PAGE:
• If you don’t have a tripod, or if you have a heavy monolithic one that you just keep and use in a studio, you should not only consider but actually get a sturdy yet infinitely lightweight tripod that folds into the smallest configuration possible. It’s a pain to carry a tripod, so get the one that is ultra-lightweight, and that compactly folds. Also, a tripod with a carrying case is a big plus. You will not only thank yourself but most especially congratulate yourself for taking the trouble of getting and lugging one around. Lensbaby 3G is designed to work so well with a tripod. With a tripod, you can fine-tune your focus, take long exposures, achieve infinitely repeatable results, and create interesting micro variations. Besides, Lensbaby 3G or not, an ultra-portable sturdy tripod is one of the best accessories you can get that will considerably extend and improve the quality of your photography.
  • You can already do so much with just any of the three basic or standard Lensbabies. But to really get the most out of it, particularly if you are using the Lensbaby 3G, you might want to consider adding the Wide Angle/Macro, Wide Angel/Telephoto, Digital Optics, and Macro lens kits. These conversion lenses adds an amazing array of capabilities to your existing Lensbaby. For just a little more, you open yourself to an amazing range of photographic styles using your Lensbaby. And if you have money to burn, it’s not a bad idea to go all the way with the Creative Aperture Kit and the Creative Aperture Blanks. And, don’t forget the awesome Custom Case, the Lenspen Pro, and specially-branded Lensbabies caps and tees.
  • The tenet “know your subject” is nowhere more important than when using a Lensbaby. Knowing your subject, in this case, literally means knowing where to sharply focus across your composition and focal plane. Once you know what the particular focus of an image is, you can keep that sharp while gently blurring away everything else in the frame.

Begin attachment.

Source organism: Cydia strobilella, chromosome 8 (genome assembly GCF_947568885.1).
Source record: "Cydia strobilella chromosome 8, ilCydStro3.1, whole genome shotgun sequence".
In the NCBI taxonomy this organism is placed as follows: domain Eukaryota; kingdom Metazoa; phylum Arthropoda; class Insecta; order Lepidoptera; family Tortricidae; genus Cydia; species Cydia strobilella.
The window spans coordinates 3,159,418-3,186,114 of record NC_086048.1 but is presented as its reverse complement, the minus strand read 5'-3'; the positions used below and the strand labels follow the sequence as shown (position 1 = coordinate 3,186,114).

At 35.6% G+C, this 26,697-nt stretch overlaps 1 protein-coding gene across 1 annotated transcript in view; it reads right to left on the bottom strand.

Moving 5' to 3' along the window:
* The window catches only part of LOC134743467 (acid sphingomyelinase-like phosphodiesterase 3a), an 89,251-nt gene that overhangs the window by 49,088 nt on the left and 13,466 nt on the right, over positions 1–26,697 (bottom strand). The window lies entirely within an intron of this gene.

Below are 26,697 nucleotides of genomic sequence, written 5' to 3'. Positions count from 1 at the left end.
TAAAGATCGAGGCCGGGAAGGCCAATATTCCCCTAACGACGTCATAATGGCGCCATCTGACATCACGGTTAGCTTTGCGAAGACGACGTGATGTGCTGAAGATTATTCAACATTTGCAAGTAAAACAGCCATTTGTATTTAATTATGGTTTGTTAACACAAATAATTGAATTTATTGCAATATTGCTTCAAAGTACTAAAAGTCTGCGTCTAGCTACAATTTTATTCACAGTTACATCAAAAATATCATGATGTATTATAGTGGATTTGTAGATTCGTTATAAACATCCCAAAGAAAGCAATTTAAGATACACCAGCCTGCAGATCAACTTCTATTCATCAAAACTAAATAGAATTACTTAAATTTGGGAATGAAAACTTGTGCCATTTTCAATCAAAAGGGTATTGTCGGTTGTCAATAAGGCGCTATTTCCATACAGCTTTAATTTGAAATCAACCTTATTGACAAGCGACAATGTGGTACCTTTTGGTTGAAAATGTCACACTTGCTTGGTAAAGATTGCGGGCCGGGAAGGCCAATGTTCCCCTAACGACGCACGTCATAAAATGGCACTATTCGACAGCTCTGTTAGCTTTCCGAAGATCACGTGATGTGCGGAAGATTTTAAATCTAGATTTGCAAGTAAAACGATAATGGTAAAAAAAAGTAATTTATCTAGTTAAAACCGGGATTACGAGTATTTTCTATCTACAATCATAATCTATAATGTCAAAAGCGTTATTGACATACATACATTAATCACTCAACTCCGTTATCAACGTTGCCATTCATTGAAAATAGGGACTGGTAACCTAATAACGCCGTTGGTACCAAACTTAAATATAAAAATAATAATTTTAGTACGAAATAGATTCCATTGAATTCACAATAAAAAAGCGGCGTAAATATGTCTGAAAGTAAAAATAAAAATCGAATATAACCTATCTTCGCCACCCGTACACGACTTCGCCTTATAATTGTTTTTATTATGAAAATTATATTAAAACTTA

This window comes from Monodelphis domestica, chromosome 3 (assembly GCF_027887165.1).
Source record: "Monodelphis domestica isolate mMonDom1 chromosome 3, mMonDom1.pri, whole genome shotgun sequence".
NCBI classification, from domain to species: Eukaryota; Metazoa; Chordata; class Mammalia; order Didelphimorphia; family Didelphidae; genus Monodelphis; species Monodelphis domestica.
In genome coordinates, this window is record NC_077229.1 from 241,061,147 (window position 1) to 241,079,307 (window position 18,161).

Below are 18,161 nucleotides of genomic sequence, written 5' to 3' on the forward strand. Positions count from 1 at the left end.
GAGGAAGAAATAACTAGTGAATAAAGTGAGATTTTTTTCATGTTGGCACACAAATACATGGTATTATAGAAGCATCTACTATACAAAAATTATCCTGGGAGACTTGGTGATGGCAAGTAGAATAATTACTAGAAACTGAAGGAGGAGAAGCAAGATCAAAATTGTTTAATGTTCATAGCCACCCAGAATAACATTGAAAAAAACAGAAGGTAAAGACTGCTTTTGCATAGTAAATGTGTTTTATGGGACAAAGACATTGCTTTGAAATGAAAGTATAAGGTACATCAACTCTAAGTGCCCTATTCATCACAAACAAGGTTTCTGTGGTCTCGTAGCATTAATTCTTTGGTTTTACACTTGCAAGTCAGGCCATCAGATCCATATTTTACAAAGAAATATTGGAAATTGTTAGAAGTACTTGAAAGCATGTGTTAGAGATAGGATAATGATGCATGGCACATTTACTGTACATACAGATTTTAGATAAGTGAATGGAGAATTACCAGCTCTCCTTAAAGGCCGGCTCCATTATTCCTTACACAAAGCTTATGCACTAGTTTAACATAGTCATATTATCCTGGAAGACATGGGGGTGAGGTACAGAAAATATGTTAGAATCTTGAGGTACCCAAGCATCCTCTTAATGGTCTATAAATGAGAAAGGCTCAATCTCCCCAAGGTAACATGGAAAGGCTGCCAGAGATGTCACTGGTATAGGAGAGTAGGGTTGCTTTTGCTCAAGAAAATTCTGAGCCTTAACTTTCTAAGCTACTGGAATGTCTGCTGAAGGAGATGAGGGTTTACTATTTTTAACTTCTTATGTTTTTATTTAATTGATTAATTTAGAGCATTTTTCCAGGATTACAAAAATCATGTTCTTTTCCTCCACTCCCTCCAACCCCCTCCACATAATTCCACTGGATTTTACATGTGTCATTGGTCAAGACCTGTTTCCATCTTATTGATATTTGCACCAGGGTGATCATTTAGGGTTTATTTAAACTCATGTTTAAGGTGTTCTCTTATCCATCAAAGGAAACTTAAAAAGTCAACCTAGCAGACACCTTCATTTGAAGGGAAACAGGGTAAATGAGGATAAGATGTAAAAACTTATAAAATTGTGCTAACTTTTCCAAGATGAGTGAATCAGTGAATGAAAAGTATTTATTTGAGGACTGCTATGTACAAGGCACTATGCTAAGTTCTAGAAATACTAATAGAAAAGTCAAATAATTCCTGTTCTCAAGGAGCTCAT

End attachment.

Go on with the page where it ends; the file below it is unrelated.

• Vary your composition. Move the frame all around a focused subject to see what works best. The focused subject does not necessarily have to be in the center. It can be on the left or right part of the frame. Put to good use the age-old “rule of thirds”. The rule of thirds works best with a Lensbaby.
  • Expose images properly. You might have the tendency to under or over-expose an image. With a Lesbaby 3G, keeping perfect exposure gives you a wider latitude in post-production. If you wish to subject your final images to post-production processing, properly exposing RAW images will help give you a wider latitude.
  • With the Lensbaby 3G’s ability to create as many variations of sharply fine-tuned series of images, it is best to use a post-production tool such as Apple’s Aperture. Aperture allows you to easily and quickly select the best shots from the many you’ve taken by allowing you to compare two or more selected images side by side, use the Loupe tool to assess the quality and sharpness of the image, rate and organize the images in many different ways, and create various outputs from websites to slide shows and from photo books to fine art prints.